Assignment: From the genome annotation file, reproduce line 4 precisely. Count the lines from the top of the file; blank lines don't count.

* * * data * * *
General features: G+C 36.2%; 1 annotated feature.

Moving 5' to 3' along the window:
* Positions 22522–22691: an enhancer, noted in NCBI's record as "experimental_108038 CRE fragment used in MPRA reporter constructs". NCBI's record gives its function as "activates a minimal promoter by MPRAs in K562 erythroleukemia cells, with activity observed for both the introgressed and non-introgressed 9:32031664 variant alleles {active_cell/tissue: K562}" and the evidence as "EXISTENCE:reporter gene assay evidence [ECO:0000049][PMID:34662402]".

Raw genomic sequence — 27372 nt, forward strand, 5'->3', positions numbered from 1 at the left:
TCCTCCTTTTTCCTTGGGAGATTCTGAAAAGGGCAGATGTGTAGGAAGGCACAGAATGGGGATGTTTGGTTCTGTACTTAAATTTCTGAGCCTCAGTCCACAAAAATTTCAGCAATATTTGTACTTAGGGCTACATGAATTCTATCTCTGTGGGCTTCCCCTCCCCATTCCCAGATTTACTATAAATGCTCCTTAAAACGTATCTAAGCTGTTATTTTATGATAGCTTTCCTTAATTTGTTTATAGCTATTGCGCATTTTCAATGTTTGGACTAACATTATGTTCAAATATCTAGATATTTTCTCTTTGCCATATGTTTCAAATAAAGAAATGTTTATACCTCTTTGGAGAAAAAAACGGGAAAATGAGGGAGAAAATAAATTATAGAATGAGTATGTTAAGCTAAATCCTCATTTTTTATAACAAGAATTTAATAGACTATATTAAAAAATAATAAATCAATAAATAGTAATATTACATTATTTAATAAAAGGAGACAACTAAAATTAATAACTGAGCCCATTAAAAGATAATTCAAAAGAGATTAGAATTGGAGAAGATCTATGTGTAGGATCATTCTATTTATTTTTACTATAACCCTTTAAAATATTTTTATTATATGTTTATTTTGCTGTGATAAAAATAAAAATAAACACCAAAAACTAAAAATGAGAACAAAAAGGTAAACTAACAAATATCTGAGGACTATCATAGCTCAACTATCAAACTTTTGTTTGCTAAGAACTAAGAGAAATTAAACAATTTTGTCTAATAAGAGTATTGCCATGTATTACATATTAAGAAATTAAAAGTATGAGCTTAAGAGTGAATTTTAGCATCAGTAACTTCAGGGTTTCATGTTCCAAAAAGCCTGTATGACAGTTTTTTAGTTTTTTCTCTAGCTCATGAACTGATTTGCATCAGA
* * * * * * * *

Raw genomic sequence — 27372 nt, forward strand, 5'->3', positions numbered from 1 at the left: